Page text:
When we say ‘I do”, the hope is that this will be the one and only time we walk down the aisle. But that is not always the case.
After I Do: A Novel, by Taylor Jenkins Reid, was published in 2014. Lauren met her husband, Ryan, in college. After 11 years together and six years of marriage, their relationship is falling apart. The only solution is to separate for a year. Nothing is off limits, except for contacting one another.
Though her friends and family are being supportive, this is a path that Lauren has to walk by herself. Along the way, she starts to question her ideas about marital life and if it is worth it to try again with Ryan.
This book is amazing. I felt everything that Lauren was going through. Despite everything, she still loved her husband. It was just a matter of working through the kinks and hoping that there would be some sort of reconciliation between them.
Do I recommend it? Absolutely.
After I Do: A Novel is available wherever books are sold.
In the shadow of the affair between Monica Lewinsky and then President Bill Clinton, she starts sleeping with her writing Professor. He is older, married, and makes her feel seen and attractive. As the school year wears on, their “relationship” forces Isabel to start answering difficult questions. As his secrets come to light and the older generation reveals their flaws, she discovers that life is far from black and white.
I loved this book. This coming-of-age tale is full of complications, narrative twists and turns, and a protagonist I immediately connected with. Isabel is intelligent, hopeful, slightly insecure, and unaware of the potholes that life will be shortly sending her way.
Do I recommend it? Absolutely. I would also argue that it is one of my favorite books that I have read so far this year.
My Last Innocent Year: A Novel is available wherever books are sold.
When someone shows you who they are, believe them.
It’s not exactly a secret that the cultural and religious right does not approve of anything other than the traditional gender binary. Anyone who does not fall into the archaic idea of what it is to be strictly “male” and “female” is therefore open to criticism, hate, and denial of rights.
As of last week, the “Don’t Say Gay” law in Floridaextended to 12th grade. It was previously verboten for students in kindergarten to third grade. So, in essence, the first time that a young person will truly wonder about gender and sexuality will be in college. Given how much we go through by the time we reach that age, it may be a little more difficult to dismantle what we did or didn’t learn when we were younger.
Though Ron DeSantis and his allies claim that it is “parents’ rights” when it comes to what children learn in school. In a sense, it is. A parent certainly has a say in their offspring’s education. But when it is used as a smokescreen to reach a political end, it smacks of something darker and menacing that we ignore at our own peril.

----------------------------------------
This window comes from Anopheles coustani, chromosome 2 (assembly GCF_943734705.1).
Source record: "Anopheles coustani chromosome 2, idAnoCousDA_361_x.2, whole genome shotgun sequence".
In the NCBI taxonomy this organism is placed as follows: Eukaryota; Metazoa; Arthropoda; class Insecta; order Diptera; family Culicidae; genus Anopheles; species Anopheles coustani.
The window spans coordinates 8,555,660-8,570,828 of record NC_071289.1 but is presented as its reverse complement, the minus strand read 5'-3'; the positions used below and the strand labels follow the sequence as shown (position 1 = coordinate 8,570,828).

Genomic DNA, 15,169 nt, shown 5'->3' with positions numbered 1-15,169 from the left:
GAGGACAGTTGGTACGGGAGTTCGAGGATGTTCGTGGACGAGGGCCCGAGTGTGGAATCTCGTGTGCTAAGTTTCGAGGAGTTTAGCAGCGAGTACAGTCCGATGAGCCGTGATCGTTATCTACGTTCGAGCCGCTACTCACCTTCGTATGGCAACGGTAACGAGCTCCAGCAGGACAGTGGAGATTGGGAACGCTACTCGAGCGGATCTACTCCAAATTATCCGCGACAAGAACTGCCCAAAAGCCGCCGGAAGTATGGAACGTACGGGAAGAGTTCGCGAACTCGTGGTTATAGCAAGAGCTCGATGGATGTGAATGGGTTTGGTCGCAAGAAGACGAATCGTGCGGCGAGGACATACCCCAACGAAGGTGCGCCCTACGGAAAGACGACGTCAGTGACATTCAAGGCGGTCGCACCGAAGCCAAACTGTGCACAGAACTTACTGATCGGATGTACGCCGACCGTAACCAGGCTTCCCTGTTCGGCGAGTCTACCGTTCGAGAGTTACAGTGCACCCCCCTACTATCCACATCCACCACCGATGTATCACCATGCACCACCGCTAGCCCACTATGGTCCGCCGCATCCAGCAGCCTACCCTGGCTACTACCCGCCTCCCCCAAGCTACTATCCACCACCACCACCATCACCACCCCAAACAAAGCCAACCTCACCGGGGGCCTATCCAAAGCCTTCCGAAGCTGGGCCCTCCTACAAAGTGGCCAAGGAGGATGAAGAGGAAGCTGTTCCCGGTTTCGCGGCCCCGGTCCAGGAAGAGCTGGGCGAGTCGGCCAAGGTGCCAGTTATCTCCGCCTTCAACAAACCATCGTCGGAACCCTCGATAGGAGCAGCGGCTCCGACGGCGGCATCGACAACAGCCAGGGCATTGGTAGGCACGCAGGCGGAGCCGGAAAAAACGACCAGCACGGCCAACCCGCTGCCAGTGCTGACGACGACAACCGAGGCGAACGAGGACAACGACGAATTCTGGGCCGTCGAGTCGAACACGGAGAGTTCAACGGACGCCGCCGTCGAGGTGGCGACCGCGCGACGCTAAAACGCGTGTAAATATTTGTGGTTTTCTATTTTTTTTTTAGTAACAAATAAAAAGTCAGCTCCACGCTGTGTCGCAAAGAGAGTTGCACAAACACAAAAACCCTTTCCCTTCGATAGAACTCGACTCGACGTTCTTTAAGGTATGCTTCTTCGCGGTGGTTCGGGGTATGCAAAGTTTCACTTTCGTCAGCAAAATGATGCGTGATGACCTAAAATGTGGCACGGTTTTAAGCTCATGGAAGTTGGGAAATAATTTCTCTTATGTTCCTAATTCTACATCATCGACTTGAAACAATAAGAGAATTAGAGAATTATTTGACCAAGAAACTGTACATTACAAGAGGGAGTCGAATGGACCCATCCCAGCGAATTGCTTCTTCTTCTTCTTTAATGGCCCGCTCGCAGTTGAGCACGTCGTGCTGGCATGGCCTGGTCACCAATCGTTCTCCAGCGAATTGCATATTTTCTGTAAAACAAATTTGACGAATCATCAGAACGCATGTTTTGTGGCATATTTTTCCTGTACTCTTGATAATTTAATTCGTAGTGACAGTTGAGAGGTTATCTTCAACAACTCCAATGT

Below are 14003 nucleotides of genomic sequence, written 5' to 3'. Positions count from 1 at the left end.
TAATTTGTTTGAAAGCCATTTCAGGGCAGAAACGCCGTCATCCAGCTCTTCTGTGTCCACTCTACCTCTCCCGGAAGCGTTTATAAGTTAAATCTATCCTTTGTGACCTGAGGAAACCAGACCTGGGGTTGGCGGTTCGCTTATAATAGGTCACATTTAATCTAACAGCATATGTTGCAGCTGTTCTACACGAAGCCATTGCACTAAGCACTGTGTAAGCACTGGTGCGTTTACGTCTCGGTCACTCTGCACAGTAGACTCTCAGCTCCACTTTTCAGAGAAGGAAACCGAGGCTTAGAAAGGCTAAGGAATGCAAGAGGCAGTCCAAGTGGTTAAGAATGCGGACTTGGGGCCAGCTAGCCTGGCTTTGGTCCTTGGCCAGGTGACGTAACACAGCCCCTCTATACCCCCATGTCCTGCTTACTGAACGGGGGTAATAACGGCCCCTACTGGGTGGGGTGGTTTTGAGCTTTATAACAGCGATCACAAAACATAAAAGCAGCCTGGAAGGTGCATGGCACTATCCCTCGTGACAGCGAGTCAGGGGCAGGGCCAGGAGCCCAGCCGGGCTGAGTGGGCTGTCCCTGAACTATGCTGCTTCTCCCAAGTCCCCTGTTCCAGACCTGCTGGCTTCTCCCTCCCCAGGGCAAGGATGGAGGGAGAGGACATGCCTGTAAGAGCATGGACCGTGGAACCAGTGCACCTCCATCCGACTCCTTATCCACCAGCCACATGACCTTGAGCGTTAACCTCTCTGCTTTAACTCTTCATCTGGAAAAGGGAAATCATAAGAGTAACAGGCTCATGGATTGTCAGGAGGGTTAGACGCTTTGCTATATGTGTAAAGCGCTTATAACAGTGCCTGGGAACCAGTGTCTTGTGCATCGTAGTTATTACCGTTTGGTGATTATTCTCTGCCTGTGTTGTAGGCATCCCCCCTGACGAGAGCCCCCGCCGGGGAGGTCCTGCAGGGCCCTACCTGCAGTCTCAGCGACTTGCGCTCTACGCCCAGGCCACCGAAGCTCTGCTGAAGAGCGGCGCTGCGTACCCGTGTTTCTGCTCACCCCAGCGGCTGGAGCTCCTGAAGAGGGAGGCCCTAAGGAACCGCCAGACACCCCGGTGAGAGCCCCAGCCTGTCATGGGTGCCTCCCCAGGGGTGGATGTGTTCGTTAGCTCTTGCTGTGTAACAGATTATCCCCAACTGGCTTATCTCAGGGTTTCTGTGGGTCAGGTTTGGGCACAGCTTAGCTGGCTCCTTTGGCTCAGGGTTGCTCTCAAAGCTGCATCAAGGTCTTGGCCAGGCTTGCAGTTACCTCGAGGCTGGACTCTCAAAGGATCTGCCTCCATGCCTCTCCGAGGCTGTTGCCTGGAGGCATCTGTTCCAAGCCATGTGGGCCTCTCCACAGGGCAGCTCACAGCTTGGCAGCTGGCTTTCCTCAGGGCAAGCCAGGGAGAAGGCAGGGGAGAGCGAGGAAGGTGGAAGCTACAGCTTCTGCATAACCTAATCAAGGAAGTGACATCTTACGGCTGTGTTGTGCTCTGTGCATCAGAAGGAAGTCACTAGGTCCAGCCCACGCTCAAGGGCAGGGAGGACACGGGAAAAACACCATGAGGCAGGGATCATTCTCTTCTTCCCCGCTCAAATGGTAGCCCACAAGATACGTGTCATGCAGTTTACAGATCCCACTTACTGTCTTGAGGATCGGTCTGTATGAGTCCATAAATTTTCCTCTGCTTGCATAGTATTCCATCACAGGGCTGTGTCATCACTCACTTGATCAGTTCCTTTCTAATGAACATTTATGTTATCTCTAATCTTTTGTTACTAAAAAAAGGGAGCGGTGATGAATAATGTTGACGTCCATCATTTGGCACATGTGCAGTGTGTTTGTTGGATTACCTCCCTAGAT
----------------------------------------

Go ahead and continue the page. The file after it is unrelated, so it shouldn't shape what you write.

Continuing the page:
In Montana, Democratic transgender state representative Zooey Zephyr was blocked by her Republican colleagues when she objected to a bill that prevents gender-affirming care to minors. As with the Tennessee Three a few weeks ago, she was silenced because she dared to speak out. Given the response from the voters and the swift backlash that the lawmakers in Tennessee received, I have every hope that she will be back in the state house sooner rather than later.
I don’t want to say this, but I feel like I have to. The comparisons to the dehumanizing of the LGBTQ community (which I am a part of) scare me to no end. In Nazi Germany, the Holocaust did not start with ghettos, mass graves, and gas chambers. It started with ugly stereotypes and caricatures that opened the door to denying my brethren their humanity and for most of them, their lives.
Their ultimate goal is to eliminate us. At best, they want to force us underground and take away our rights. At worst, they want to not exist.
Either way, it is a scary premise that we should not ignore.
One of the great challenges of life (at least from my experience) was getting that first job after graduating college. The second greatest challenge is finding a new job after getting fired and having to start over in a new position.
In the 2016 film, Get a Job, Will (Miles Teller) and Jillian (Anna Kendrick) are brand-new college graduates. While trying to maintain their relationship, they are navigating the working world for the first time and dealing with its pitfalls. While this is happening, Will’s middle-aged father Roger (Bryan Cranston) has recently lost his own job. Due to his age and years of experience, his search for new employment is just as difficult.
Though the reviewers disliked the film, I did. It speaks to (at least in my mind), the drive that it requires to get a job in an environment that is not kind to those who are not employed and are seeking a new position.